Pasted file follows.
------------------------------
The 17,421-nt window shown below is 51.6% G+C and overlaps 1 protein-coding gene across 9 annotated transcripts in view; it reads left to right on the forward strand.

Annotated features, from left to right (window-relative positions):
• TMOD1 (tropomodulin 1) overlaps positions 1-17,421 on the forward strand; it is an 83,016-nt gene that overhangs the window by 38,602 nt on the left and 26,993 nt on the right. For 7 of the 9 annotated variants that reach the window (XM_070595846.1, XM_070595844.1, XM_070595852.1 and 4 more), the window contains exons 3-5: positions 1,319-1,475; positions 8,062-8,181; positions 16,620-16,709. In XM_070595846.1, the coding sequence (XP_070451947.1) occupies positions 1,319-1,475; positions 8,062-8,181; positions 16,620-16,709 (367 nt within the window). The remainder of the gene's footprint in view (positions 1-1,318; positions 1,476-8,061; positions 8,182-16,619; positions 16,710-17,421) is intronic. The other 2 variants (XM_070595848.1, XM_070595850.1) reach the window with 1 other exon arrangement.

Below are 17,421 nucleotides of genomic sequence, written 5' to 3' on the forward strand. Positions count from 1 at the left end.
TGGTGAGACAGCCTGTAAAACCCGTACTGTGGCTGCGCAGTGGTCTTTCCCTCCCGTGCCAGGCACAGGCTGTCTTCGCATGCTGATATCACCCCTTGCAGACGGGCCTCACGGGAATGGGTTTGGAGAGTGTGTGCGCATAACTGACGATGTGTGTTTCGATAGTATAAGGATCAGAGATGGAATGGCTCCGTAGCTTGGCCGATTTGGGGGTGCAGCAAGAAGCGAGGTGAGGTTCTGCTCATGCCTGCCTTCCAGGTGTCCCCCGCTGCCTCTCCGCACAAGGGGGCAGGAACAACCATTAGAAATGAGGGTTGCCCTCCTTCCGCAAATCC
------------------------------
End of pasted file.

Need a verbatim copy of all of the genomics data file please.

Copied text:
The 17,421-nt window shown below is 51.6% G+C and overlaps 1 protein-coding gene across 9 annotated transcripts in view; it reads left to right on the forward strand.

Annotated features, from left to right (window-relative positions):
• TMOD1 (tropomodulin 1) overlaps positions 1-17,421 on the forward strand; it is an 83,016-nt gene that overhangs the window by 38,602 nt on the left and 26,993 nt on the right. For 7 of the 9 annotated variants that reach the window (XM_070595846.1, XM_070595844.1, XM_070595852.1 and 4 more), the window contains exons 3-5: positions 1,319-1,475; positions 8,062-8,181; positions 16,620-16,709. In XM_070595846.1, the coding sequence (XP_070451947.1) occupies positions 1,319-1,475; positions 8,062-8,181; positions 16,620-16,709 (367 nt within the window). The remainder of the gene's footprint in view (positions 1-1,318; positions 1,476-8,061; positions 8,182-16,619; positions 16,710-17,421) is intronic. The other 2 variants (XM_070595848.1, XM_070595850.1) reach the window with 1 other exon arrangement.

Below are 17,421 nucleotides of genomic sequence, written 5' to 3' on the forward strand. Positions count from 1 at the left end.
TGGTGAGACAGCCTGTAAAACCCGTACTGTGGCTGCGCAGTGGTCTTTCCCTCCCGTGCCAGGCACAGGCTGTCTTCGCATGCTGATATCACCCCTTGCAGACGGGCCTCACGGGAATGGGTTTGGAGAGTGTGTGCGCATAACTGACGATGTGTGTTTCGATAGTATAAGGATCAGAGATGGAATGGCTCCGTAGCTTGGCCGATTTGGGGGTGCAGCAAGAAGCGAGGTGAGGTTCTGCTCATGCCTGCCTTCCAGGTGTCCCCCGCTGCCTCTCCGCACAAGGGGGCAGGAACAACCATTAGAAATGAGGGTTGCCCTCCTTCCGCAAATCC